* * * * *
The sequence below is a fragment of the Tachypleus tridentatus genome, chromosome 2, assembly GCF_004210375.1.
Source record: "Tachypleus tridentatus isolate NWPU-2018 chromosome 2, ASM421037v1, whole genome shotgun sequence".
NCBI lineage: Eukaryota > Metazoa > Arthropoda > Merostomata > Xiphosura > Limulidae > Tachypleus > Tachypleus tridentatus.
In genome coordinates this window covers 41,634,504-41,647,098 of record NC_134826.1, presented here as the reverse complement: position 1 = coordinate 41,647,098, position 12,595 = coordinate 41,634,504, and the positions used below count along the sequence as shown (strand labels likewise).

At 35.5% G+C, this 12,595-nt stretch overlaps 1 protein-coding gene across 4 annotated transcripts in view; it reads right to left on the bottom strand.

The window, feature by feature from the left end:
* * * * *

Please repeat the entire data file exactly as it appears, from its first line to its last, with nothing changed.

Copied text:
The sequence below is a fragment of the Tachypleus tridentatus genome, chromosome 2, assembly GCF_004210375.1.
Source record: "Tachypleus tridentatus isolate NWPU-2018 chromosome 2, ASM421037v1, whole genome shotgun sequence".
NCBI lineage: Eukaryota > Metazoa > Arthropoda > Merostomata > Xiphosura > Limulidae > Tachypleus > Tachypleus tridentatus.
In genome coordinates this window covers 41,634,504-41,647,098 of record NC_134826.1, presented here as the reverse complement: position 1 = coordinate 41,647,098, position 12,595 = coordinate 41,634,504, and the positions used below count along the sequence as shown (strand labels likewise).

At 35.5% G+C, this 12,595-nt stretch overlaps 1 protein-coding gene across 4 annotated transcripts in view; it reads right to left on the bottom strand.

The window, feature by feature from the left end: